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David R. Collins, Hyeongsaeng Park and Michael T. Turvey

Von Holst (1939/1973) parsed intersegmental coordination into relative and absolute to distinguish moderate and extreme forms. Kelso and DeGuzman (1992) discussed an interpretation of relative coordination in terms of the chaotic phenomenon of intermittency. The data of concern (DeGuzman & Kelso, 1991) do not, however, exclude a stochastic interpretation, which is detailed here following earlier suggestions. The key difference is modeling relative coordination by stochastic variability about weak attractors rather than by deterministic variability about remnants of attractors (”ghost attractors”). The intermittency interpretation is not robust in the presence of noise and, therefore, is not well disposed to account for uncertainty in detailing a model of behavioral data or its parameters. In contrast, the stochastic interpretation is based upon an approximation of unknown underlying processes in the form of Gaussian white noise. A stochastic method for estimating model parameters from a stationary probability distribution and a mean first passage time is illustrated using experimental and simulated data.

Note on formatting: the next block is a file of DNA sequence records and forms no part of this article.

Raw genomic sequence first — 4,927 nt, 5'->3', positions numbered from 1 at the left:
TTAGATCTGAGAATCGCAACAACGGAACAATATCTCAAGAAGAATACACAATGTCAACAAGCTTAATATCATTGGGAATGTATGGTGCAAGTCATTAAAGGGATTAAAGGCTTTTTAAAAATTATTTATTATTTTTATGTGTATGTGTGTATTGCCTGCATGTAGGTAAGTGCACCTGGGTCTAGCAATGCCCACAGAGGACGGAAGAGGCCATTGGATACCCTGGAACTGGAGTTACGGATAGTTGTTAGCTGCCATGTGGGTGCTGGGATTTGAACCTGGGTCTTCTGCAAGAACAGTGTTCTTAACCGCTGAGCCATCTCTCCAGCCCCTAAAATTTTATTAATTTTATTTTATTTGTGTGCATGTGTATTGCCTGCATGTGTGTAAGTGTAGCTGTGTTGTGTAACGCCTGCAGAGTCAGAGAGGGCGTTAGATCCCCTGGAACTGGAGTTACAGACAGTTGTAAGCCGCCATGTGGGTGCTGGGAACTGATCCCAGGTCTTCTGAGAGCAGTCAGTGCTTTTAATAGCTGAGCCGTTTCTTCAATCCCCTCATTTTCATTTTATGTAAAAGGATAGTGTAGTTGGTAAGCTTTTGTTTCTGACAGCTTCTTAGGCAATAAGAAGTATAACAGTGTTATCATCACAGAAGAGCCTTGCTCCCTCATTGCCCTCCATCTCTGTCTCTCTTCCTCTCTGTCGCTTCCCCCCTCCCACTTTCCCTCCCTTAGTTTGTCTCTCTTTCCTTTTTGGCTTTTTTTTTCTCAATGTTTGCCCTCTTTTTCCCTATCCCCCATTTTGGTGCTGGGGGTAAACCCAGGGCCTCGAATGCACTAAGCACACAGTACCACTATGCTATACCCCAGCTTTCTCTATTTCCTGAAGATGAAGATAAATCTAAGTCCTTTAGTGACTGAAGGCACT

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Joseph P. Stitt and Karl M. Newell